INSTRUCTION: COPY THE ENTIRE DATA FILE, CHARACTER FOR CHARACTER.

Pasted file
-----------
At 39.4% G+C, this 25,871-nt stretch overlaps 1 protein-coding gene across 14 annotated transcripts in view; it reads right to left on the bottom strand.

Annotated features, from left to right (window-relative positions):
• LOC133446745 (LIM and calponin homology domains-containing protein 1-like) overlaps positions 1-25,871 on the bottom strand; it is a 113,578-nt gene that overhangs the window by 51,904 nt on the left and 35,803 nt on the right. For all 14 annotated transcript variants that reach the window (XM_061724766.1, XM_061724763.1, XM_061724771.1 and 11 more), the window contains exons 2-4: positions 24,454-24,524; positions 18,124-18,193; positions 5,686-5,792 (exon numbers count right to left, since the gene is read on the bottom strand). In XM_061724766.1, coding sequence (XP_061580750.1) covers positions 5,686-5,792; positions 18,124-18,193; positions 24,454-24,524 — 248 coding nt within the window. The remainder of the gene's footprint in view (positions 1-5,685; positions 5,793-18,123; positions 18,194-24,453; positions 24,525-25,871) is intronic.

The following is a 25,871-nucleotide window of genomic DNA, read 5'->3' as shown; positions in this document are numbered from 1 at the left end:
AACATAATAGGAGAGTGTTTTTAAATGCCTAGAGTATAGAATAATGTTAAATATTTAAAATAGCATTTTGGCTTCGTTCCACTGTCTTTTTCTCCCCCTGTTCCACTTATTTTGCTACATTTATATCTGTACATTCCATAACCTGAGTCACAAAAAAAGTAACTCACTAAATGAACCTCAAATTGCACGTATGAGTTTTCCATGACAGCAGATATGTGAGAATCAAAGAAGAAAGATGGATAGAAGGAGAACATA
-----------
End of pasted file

At 39.4% G+C, this 25,871-nt stretch overlaps 1 protein-coding gene across 14 annotated transcripts in view; it reads right to left on the bottom strand.

Annotated features, from left to right (window-relative positions):
• LOC133446745 (LIM and calponin homology domains-containing protein 1-like) overlaps positions 1-25,871 on the bottom strand; it is a 113,578-nt gene that overhangs the window by 51,904 nt on the left and 35,803 nt on the right. For all 14 annotated transcript variants that reach the window (XM_061724766.1, XM_061724763.1, XM_061724771.1 and 11 more), the window contains exons 2-4: positions 24,454-24,524; positions 18,124-18,193; positions 5,686-5,792 (exon numbers count right to left, since the gene is read on the bottom strand). In XM_061724766.1, coding sequence (XP_061580750.1) covers positions 5,686-5,792; positions 18,124-18,193; positions 24,454-24,524 — 248 coding nt within the window. The remainder of the gene's footprint in view (positions 1-5,685; positions 5,793-18,123; positions 18,194-24,453; positions 24,525-25,871) is intronic.

The following is a 25,871-nucleotide window of genomic DNA, read 5'->3' as shown; positions in this document are numbered from 1 at the left end:
AACATAATAGGAGAGTGTTTTTAAATGCCTAGAGTATAGAATAATGTTAAATATTTAAAATAGCATTTTGGCTTCGTTCCACTGTCTTTTTCTCCCCCTGTTCCACTTATTTTGCTACATTTATATCTGTACATTCCATAACCTGAGTCACAAAAAAAGTAACTCACTAAATGAACCTCAAATTGCACGTATGAGTTTTCCATGACAGCAGATATGTGAGAATCAAAGAAGAAAGATGGATAGAAGGAGAACATA